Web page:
The need for a compilation of methods for laboratory evaluation of oil and gas well corrosion inhibitors was recognized at the national meeting of the NACE in 1952. At that time, the chairman of TP-1 appointed the authors as a committee to contact those companies, both producing and chemical manufacturing companies, known to be interested in the problem of oil and gas well inhibitors. Subsequently, inquiries were sent to all major producing companies that were members of NACE, and several of the chemical manufacturing companies that were known to be working on the development of oil and gas well corrosion inhibitors. As a result, methods used by some ten major producing companies and four chemical manufacturing companies along with methods used in one of the research departments of a university were gathered. The general classification of tests used in the laboratory are presented along with some meager information as to the correlation of such tests with field experience.

The short range purpose of this article is to present to all interested in the problem the possible methods that may be used in the laboratory for such evaluation work and at the same time to solicit from all those receiving this report information that may lead TP-1 to the adoption of or, at least, recommendation of standardized laboratory procedure. The latter action, of course, is the long range purpose of this work.

Data gathered from companies canvassed indicate the majority working in this field still rely upon corroding systems as set up in the laboratory (whether reflecting field conditions or entirely synthetic) to produce weight loss upon coupons made from material expected to be used in the field. In addition, there are a few companies working on such varied methods of laboratory evaluation as the determination of: 1. film resistivity; 2. hydrogen evolution; 3. drop size ratio, etc.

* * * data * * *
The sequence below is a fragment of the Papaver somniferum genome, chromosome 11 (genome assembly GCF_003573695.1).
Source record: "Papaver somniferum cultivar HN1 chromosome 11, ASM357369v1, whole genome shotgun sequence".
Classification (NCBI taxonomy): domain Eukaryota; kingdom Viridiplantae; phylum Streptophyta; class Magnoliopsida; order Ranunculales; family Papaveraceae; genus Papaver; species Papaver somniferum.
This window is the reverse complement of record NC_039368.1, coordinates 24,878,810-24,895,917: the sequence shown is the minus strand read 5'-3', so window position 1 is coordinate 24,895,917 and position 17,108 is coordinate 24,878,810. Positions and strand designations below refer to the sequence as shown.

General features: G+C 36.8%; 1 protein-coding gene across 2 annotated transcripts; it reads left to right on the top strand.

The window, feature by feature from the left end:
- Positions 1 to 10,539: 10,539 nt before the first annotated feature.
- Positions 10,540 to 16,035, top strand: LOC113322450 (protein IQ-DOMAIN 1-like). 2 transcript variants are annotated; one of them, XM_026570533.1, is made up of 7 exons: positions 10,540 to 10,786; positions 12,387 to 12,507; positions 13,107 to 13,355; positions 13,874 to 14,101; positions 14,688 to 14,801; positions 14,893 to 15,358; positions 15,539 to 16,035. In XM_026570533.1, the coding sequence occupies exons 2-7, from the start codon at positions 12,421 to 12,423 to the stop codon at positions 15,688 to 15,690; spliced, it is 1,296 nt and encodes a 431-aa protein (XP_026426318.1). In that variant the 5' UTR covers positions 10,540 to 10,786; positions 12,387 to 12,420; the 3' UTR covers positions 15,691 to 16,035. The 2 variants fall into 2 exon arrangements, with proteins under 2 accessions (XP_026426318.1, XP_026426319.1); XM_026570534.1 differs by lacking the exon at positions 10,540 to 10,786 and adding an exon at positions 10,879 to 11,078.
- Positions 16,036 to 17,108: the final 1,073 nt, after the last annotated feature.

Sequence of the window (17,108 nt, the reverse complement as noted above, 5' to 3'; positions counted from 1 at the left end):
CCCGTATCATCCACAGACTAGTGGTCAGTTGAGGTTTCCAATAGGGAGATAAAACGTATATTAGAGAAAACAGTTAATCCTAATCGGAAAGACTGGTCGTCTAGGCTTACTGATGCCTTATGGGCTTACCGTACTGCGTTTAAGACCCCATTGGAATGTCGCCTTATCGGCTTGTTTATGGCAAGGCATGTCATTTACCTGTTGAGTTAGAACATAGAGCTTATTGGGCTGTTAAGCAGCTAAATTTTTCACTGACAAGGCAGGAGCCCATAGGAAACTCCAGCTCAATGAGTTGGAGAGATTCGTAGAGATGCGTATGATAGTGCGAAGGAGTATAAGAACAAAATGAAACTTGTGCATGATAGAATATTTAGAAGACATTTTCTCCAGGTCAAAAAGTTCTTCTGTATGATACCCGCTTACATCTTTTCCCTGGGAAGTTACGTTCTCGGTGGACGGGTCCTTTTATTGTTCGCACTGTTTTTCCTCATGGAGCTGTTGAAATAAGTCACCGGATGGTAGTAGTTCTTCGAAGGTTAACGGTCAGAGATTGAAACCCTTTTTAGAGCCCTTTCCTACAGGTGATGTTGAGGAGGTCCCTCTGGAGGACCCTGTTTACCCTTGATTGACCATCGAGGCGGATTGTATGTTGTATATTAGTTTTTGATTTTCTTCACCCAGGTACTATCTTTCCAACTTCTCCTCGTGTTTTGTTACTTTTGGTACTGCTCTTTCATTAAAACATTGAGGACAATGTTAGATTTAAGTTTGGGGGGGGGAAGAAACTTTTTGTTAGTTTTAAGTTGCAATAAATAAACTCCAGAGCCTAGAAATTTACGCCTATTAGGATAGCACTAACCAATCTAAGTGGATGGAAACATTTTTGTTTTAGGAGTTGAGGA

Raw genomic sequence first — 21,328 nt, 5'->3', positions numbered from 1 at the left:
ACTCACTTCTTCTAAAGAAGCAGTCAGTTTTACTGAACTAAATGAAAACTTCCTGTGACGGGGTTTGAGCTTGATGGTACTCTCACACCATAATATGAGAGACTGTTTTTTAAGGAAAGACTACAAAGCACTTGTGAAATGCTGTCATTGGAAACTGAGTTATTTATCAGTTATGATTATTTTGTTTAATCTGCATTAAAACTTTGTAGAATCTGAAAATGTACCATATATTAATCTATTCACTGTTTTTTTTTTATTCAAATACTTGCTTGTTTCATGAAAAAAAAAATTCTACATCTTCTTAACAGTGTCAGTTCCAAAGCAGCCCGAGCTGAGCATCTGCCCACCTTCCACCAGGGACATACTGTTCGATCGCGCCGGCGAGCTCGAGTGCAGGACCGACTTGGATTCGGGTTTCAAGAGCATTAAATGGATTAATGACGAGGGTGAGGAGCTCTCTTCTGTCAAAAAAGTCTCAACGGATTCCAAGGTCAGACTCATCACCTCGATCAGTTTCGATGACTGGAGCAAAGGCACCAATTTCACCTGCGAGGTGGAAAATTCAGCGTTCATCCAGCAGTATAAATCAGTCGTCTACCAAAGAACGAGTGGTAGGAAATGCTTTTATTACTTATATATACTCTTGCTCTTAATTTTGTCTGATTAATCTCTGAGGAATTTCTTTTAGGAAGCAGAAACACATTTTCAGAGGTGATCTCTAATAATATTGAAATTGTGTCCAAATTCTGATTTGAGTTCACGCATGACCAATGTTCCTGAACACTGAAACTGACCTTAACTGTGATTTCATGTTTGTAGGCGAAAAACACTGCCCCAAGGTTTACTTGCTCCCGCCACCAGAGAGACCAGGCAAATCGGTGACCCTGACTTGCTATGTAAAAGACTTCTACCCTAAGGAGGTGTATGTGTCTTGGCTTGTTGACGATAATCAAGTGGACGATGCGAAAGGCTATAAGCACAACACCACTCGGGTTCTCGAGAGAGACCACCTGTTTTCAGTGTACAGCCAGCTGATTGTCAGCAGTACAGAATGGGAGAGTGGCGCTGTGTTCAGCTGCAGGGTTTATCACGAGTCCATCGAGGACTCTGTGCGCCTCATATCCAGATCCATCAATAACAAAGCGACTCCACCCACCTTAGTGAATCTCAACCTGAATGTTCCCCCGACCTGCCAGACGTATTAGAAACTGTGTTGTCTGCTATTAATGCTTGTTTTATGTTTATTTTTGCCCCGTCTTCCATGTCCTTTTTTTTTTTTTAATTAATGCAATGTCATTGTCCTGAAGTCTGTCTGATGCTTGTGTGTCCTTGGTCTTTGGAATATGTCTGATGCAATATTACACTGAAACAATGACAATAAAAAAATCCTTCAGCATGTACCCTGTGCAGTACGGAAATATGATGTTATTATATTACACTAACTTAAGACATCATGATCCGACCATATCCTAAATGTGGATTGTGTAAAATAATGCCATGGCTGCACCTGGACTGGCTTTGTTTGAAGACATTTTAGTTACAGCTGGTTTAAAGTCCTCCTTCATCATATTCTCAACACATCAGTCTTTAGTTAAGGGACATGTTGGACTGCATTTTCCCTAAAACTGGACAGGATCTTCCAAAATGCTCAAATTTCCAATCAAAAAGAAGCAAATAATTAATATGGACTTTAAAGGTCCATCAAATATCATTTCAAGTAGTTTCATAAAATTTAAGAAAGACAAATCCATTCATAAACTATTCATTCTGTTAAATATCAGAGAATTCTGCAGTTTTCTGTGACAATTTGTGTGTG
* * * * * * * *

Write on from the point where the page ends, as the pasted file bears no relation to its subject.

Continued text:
One discusser deals with static tests and sessile drop tests. He points to several theoretical and practical objections to the drop test, asserting that the drop test is unreliable because wettability criteria cannot be translated always into inhibitor efficiencies. The question of interfacial tensions between metals and fluids is considered with the conclusion that the distinction between adsorptive and oil wetting inhibitors is not clear. The discusser does not believe that contact angle measurements can be used theoretically to predict the extent of oil or water wetting of a surface or that it can be assumed that oil-wet surfaces will not corrode.

A second discusser outlines the methods used by one company in determining the efficiency and economics of inhibitors. The principal objection the discusser has to the committee's aim is that the number of variables in producing well systems are so great that laboratory tests cannot be considered conclusive until backed by field experience. Tests with wetting agents are described in which the rate of adsorption of water dispersable inhibitors may be checked. The discusser also says that the effectiveness of an inhibitor should be measured by the cost of well equipment that must be replaced, pointing out by examples several instances when the cost of equipment replaced was materially reduced as a result of the use of an inhibitor.

He concludes selection of inhibitors by the drop-size ratio or oil-wetting tests is reliable for oil and gas wells but not for gas condensate wells. Speed of the drop size ratio method and the possibility of quantitative recommendations are assets also. This factor is important as indicated by a study which showed a range of inhibitor costs per barrel from $0.009 to $0.224.

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